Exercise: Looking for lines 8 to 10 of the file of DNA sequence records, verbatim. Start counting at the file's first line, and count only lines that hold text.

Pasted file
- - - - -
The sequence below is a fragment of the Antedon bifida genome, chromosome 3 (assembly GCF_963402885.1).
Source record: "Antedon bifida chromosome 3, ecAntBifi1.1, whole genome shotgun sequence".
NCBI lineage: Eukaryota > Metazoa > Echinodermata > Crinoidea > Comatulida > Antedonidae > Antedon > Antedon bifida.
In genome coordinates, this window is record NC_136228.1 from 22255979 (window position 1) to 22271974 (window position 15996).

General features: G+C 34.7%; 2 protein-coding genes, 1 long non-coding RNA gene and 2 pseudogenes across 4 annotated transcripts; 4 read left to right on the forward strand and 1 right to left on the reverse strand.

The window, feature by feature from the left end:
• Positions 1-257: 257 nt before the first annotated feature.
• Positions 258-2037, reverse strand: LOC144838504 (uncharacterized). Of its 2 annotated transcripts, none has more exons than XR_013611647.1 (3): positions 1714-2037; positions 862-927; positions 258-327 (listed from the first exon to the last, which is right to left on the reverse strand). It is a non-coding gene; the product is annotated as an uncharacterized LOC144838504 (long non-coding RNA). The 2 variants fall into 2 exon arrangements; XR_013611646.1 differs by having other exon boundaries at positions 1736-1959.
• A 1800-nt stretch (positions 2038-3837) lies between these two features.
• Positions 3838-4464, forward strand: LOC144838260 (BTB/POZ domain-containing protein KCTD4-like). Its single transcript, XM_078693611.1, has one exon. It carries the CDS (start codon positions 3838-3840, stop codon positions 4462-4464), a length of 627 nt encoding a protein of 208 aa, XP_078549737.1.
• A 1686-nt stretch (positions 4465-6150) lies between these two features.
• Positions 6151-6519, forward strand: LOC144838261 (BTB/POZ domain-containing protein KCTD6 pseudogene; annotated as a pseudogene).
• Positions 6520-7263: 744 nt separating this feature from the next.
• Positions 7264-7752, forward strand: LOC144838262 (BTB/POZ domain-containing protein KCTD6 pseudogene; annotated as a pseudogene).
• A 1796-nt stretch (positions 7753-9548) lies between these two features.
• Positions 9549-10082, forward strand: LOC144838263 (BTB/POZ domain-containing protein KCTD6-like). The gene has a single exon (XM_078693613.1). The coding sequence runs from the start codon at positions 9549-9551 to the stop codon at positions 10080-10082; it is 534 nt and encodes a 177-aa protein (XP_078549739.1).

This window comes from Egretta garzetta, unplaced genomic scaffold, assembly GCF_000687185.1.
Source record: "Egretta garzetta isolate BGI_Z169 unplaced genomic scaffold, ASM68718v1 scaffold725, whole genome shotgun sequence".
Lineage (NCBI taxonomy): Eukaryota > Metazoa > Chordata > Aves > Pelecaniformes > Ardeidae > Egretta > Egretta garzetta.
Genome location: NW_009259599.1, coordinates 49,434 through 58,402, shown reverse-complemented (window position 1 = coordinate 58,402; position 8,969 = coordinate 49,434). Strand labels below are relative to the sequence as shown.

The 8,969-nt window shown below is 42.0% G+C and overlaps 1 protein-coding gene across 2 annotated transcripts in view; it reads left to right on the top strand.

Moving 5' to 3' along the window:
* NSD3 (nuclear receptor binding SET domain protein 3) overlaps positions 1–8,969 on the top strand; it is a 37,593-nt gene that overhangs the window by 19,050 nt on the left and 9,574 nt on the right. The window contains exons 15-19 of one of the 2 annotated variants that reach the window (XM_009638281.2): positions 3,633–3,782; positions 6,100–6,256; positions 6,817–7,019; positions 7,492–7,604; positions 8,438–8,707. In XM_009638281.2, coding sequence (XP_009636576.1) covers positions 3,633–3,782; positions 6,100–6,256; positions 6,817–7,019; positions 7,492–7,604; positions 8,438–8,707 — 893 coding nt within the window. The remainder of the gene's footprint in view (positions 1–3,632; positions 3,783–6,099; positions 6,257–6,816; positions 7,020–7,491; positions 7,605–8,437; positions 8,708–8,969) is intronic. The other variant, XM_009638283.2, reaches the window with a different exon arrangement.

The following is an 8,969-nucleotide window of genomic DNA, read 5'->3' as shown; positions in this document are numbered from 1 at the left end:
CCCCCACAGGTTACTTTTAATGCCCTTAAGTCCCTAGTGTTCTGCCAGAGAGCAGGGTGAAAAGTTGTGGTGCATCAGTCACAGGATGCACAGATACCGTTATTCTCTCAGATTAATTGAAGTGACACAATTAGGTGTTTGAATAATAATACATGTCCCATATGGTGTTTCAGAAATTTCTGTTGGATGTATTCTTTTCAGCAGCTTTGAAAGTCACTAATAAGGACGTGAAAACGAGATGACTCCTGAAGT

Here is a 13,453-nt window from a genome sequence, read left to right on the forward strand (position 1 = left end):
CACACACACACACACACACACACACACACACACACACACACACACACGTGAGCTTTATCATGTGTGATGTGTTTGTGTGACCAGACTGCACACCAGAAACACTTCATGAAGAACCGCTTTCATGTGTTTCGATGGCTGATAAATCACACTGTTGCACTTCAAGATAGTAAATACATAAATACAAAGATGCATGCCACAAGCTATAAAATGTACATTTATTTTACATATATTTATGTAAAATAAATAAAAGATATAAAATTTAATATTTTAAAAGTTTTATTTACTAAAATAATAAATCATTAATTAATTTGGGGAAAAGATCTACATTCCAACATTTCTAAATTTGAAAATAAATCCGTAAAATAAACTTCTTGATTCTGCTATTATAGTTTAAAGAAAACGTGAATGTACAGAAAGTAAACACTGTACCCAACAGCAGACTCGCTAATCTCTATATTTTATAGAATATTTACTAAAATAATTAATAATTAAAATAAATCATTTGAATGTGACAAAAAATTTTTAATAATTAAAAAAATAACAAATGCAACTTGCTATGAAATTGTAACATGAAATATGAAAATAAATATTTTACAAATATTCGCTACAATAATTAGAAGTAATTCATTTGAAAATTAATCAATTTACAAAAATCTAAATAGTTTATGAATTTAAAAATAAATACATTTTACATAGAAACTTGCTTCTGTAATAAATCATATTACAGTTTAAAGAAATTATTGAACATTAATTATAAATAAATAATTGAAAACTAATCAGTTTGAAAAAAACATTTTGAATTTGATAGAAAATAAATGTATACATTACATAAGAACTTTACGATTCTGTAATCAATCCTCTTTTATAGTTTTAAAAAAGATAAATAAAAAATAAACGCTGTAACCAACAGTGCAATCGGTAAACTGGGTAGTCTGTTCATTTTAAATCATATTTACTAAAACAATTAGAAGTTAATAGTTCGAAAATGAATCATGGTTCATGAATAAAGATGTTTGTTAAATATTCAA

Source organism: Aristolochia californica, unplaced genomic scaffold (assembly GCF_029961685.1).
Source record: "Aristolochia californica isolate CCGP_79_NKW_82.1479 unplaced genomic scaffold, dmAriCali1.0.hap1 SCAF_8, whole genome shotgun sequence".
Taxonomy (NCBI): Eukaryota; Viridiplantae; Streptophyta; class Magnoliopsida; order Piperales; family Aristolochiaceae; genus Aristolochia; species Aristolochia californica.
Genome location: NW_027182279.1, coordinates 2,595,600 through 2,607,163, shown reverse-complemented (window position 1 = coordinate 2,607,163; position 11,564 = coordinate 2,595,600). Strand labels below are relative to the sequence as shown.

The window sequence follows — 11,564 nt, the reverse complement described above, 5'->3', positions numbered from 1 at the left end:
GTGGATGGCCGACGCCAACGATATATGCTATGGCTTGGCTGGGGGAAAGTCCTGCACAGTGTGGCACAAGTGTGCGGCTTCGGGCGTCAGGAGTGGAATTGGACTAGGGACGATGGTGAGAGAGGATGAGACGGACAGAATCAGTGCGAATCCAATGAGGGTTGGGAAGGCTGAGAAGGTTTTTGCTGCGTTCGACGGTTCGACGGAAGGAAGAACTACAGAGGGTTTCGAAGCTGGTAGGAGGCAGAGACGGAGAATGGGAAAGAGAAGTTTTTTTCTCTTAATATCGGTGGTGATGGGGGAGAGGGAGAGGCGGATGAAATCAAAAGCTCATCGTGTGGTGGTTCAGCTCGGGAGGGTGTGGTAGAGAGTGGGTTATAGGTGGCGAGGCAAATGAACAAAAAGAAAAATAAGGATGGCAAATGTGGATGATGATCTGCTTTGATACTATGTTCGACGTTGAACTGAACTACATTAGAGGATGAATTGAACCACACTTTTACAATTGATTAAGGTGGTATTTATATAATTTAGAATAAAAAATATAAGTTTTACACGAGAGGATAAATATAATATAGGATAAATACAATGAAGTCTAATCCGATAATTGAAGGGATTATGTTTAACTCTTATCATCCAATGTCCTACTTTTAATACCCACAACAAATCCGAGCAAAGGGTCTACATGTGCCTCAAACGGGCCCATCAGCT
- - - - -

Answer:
• Positions 258-2037, reverse strand: LOC144838504 (uncharacterized). Of its 2 annotated transcripts, none has more exons than XR_013611647.1 (3): positions 1714-2037; positions 862-927; positions 258-327 (listed from the first exon to the last, which is right to left on the reverse strand). It is a non-coding gene; the product is annotated as an uncharacterized LOC144838504 (long non-coding RNA). The 2 variants fall into 2 exon arrangements; XR_013611646.1 differs by having other exon boundaries at positions 1736-1959.
• A 1800-nt stretch (positions 2038-3837) lies between these two features.
• Positions 3838-4464, forward strand: LOC144838260 (BTB/POZ domain-containing protein KCTD4-like). Its single transcript, XM_078693611.1, has one exon. It carries the CDS (start codon positions 3838-3840, stop codon positions 4462-4464), a length of 627 nt encoding a protein of 208 aa, XP_078549737.1.